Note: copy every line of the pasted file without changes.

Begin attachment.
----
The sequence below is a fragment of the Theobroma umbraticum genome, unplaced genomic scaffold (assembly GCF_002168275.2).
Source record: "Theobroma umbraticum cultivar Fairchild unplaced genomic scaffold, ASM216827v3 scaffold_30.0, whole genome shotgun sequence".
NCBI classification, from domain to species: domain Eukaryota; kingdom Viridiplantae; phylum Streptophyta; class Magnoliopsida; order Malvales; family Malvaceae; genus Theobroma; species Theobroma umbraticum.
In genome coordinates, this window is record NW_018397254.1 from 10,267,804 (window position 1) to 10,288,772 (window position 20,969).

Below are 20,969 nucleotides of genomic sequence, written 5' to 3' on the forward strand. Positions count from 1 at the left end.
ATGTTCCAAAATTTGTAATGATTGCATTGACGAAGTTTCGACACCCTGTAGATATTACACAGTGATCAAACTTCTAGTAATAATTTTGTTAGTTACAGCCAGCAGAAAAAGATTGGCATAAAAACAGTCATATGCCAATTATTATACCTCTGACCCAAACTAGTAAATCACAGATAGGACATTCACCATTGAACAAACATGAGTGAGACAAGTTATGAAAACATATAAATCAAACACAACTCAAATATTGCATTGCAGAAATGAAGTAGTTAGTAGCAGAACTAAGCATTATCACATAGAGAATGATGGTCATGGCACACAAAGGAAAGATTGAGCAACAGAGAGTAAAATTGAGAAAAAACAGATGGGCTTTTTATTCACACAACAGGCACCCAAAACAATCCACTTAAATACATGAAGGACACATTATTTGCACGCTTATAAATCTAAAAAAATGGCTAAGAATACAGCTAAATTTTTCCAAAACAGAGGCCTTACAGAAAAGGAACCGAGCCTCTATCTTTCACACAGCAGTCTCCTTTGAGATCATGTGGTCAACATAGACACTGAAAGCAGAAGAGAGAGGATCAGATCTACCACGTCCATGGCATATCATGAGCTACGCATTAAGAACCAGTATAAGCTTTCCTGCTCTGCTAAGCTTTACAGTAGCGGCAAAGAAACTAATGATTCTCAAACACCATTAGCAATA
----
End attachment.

The sequence below is a fragment of the Theobroma umbraticum genome, unplaced genomic scaffold (assembly GCF_002168275.2).
Source record: "Theobroma umbraticum cultivar Fairchild unplaced genomic scaffold, ASM216827v3 scaffold_30.0, whole genome shotgun sequence".
NCBI classification, from domain to species: domain Eukaryota; kingdom Viridiplantae; phylum Streptophyta; class Magnoliopsida; order Malvales; family Malvaceae; genus Theobroma; species Theobroma umbraticum.
In genome coordinates, this window is record NW_018397254.1 from 10,267,804 (window position 1) to 10,288,772 (window position 20,969).

Below are 20,969 nucleotides of genomic sequence, written 5' to 3' on the forward strand. Positions count from 1 at the left end.
ATGTTCCAAAATTTGTAATGATTGCATTGACGAAGTTTCGACACCCTGTAGATATTACACAGTGATCAAACTTCTAGTAATAATTTTGTTAGTTACAGCCAGCAGAAAAAGATTGGCATAAAAACAGTCATATGCCAATTATTATACCTCTGACCCAAACTAGTAAATCACAGATAGGACATTCACCATTGAACAAACATGAGTGAGACAAGTTATGAAAACATATAAATCAAACACAACTCAAATATTGCATTGCAGAAATGAAGTAGTTAGTAGCAGAACTAAGCATTATCACATAGAGAATGATGGTCATGGCACACAAAGGAAAGATTGAGCAACAGAGAGTAAAATTGAGAAAAAACAGATGGGCTTTTTATTCACACAACAGGCACCCAAAACAATCCACTTAAATACATGAAGGACACATTATTTGCACGCTTATAAATCTAAAAAAATGGCTAAGAATACAGCTAAATTTTTCCAAAACAGAGGCCTTACAGAAAAGGAACCGAGCCTCTATCTTTCACACAGCAGTCTCCTTTGAGATCATGTGGTCAACATAGACACTGAAAGCAGAAGAGAGAGGATCAGATCTACCACGTCCATGGCATATCATGAGCTACGCATTAAGAACCAGTATAAGCTTTCCTGCTCTGCTAAGCTTTACAGTAGCGGCAAAGAAACTAATGATTCTCAAACACCATTAGCAATA